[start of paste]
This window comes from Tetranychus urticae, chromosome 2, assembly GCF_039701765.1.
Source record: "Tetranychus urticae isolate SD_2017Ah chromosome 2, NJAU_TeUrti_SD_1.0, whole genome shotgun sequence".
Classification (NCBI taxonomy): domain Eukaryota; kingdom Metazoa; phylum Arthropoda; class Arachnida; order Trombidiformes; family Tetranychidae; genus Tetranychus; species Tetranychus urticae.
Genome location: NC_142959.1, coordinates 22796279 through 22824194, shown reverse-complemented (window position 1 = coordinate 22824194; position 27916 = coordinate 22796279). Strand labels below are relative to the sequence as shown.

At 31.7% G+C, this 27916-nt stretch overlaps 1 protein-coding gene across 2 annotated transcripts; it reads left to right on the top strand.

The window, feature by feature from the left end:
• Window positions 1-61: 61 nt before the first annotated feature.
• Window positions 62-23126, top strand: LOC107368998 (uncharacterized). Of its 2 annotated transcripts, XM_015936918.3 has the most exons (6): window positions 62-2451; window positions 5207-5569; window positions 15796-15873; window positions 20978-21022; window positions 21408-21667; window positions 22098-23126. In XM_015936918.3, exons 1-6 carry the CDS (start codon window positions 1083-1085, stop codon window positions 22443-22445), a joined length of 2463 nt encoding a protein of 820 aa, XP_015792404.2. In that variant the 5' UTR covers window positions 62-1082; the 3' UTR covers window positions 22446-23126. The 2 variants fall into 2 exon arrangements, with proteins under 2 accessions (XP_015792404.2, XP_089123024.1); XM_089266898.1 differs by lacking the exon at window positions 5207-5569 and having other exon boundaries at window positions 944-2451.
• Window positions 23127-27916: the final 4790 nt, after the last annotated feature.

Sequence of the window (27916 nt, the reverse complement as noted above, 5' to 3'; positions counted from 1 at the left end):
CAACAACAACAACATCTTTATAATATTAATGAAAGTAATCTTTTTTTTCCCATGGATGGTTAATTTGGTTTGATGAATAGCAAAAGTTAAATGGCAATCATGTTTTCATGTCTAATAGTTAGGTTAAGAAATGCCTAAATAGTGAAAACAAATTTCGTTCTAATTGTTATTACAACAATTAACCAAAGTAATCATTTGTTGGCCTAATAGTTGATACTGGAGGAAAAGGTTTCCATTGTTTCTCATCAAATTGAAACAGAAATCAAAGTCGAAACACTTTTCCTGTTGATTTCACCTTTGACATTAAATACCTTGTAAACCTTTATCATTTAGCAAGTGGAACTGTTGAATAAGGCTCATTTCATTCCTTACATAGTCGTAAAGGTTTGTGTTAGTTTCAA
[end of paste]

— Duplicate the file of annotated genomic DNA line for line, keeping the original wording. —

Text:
This window comes from Tetranychus urticae, chromosome 2, assembly GCF_039701765.1.
Source record: "Tetranychus urticae isolate SD_2017Ah chromosome 2, NJAU_TeUrti_SD_1.0, whole genome shotgun sequence".
Classification (NCBI taxonomy): domain Eukaryota; kingdom Metazoa; phylum Arthropoda; class Arachnida; order Trombidiformes; family Tetranychidae; genus Tetranychus; species Tetranychus urticae.
Genome location: NC_142959.1, coordinates 22796279 through 22824194, shown reverse-complemented (window position 1 = coordinate 22824194; position 27916 = coordinate 22796279). Strand labels below are relative to the sequence as shown.

At 31.7% G+C, this 27916-nt stretch overlaps 1 protein-coding gene across 2 annotated transcripts; it reads left to right on the top strand.

The window, feature by feature from the left end:
• Window positions 1-61: 61 nt before the first annotated feature.
• Window positions 62-23126, top strand: LOC107368998 (uncharacterized). Of its 2 annotated transcripts, XM_015936918.3 has the most exons (6): window positions 62-2451; window positions 5207-5569; window positions 15796-15873; window positions 20978-21022; window positions 21408-21667; window positions 22098-23126. In XM_015936918.3, exons 1-6 carry the CDS (start codon window positions 1083-1085, stop codon window positions 22443-22445), a joined length of 2463 nt encoding a protein of 820 aa, XP_015792404.2. In that variant the 5' UTR covers window positions 62-1082; the 3' UTR covers window positions 22446-23126. The 2 variants fall into 2 exon arrangements, with proteins under 2 accessions (XP_015792404.2, XP_089123024.1); XM_089266898.1 differs by lacking the exon at window positions 5207-5569 and having other exon boundaries at window positions 944-2451.
• Window positions 23127-27916: the final 4790 nt, after the last annotated feature.

Sequence of the window (27916 nt, the reverse complement as noted above, 5' to 3'; positions counted from 1 at the left end):
CAACAACAACAACATCTTTATAATATTAATGAAAGTAATCTTTTTTTTCCCATGGATGGTTAATTTGGTTTGATGAATAGCAAAAGTTAAATGGCAATCATGTTTTCATGTCTAATAGTTAGGTTAAGAAATGCCTAAATAGTGAAAACAAATTTCGTTCTAATTGTTATTACAACAATTAACCAAAGTAATCATTTGTTGGCCTAATAGTTGATACTGGAGGAAAAGGTTTCCATTGTTTCTCATCAAATTGAAACAGAAATCAAAGTCGAAACACTTTTCCTGTTGATTTCACCTTTGACATTAAATACCTTGTAAACCTTTATCATTTAGCAAGTGGAACTGTTGAATAAGGCTCATTTCATTCCTTACATAGTCGTAAAGGTTTGTGTTAGTTTCAA